KABUL, Afghanistan – The U.S. military has halted the training of some Afghan forces while it digs deeper into their background after a surge of attacks by soldiers and police on their international partners, officials said Sunday.
The move puts only about 1,000 Afghan trainees into limbo, a small fraction of the countrys security forces. But it shows how these attacks have the potential to derail the U.S.-Afghan handover of security so essential to the international drawdown strategy.
Officials say that the international coalition ultimately hopes to recheck the backgrounds of the entire 350,000-strong Afghan army and police.
The United States and its allies are pushing to have Afghan forces take over security for the country by the end of 2014. This effort has been imperiled by the spike in insider attacks that have killed 45 international service members this year, most of them Americans. There were at least 12 such attacks in August alone, resulting in 15 deaths.
Coalition authorities have said about 25 percent of this years insider attacks had confirmed or suspected links to the Taliban. The militants have sometimes infiltrated the ranks of the Afghan army and police and in other cases are believed to have coerced or otherwise persuaded legitimate members to turn on their coalition partners.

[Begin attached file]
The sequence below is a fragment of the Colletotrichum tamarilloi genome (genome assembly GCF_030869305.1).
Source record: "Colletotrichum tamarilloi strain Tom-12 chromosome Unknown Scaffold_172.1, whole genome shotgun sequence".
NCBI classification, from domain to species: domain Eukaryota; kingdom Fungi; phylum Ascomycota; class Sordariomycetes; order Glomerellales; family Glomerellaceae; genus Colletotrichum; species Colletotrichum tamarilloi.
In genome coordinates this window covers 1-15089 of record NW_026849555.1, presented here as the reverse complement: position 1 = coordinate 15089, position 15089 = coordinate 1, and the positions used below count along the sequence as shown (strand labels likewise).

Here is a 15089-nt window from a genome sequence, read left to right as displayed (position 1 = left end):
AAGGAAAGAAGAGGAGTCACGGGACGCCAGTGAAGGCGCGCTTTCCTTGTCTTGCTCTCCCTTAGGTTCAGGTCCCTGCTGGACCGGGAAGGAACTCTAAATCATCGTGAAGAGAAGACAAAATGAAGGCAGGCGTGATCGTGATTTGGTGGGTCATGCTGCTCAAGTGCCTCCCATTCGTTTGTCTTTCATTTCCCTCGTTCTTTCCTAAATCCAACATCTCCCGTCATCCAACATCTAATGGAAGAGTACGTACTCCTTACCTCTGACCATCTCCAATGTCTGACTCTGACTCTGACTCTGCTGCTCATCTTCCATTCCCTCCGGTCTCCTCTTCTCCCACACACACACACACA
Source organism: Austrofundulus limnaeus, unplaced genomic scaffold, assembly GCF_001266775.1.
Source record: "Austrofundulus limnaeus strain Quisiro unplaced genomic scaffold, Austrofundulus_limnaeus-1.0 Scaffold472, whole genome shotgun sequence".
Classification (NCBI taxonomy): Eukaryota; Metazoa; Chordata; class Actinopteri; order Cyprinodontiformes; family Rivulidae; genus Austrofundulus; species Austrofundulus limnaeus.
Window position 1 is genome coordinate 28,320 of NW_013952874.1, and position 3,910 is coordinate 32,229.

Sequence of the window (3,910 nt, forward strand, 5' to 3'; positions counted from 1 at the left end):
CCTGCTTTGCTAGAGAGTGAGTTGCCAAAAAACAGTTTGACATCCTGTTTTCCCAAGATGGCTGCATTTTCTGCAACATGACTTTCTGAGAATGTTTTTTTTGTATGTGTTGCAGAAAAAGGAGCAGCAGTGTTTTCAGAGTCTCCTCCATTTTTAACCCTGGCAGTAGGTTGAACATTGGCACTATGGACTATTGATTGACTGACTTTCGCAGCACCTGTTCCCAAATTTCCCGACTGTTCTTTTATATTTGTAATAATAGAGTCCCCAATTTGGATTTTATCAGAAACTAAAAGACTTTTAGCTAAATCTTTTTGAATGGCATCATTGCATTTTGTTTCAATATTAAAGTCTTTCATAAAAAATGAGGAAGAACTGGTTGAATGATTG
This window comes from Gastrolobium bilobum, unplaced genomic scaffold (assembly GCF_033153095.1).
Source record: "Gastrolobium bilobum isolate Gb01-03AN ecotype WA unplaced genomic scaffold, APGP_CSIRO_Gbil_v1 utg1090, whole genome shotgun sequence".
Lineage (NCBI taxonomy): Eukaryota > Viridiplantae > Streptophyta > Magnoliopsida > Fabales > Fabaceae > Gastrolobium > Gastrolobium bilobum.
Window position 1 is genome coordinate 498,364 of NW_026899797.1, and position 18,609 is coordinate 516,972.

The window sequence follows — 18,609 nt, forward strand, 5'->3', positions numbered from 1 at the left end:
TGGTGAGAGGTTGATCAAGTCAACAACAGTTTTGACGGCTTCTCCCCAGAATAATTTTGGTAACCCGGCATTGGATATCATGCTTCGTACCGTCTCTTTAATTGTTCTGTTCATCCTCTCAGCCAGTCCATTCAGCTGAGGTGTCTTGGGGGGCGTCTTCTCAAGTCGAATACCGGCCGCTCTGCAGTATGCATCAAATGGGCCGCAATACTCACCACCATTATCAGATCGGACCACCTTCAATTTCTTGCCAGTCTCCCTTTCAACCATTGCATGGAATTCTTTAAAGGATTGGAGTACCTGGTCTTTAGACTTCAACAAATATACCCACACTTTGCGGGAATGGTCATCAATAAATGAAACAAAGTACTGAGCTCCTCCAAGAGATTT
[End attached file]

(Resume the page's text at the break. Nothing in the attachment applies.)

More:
With this increased interest in the insider threat, everybody started looking at it and saying: What can we do to make sure that all of our vetting processes are in place? Were going through and looking at everything, said Lt. Col. Todd Harrell, a spokesman in Afghanistan for the U.S. special operations forces.
NATO spokesman Jamie Graybeal said the training suspension is not the sum total of everything that were doing. Other measures include a more intense vetting system for new recruits, increasing the number of people working in counterintelligence, the revetting of Afghan soldiers as they return from leave and a ban on the sale of uniforms.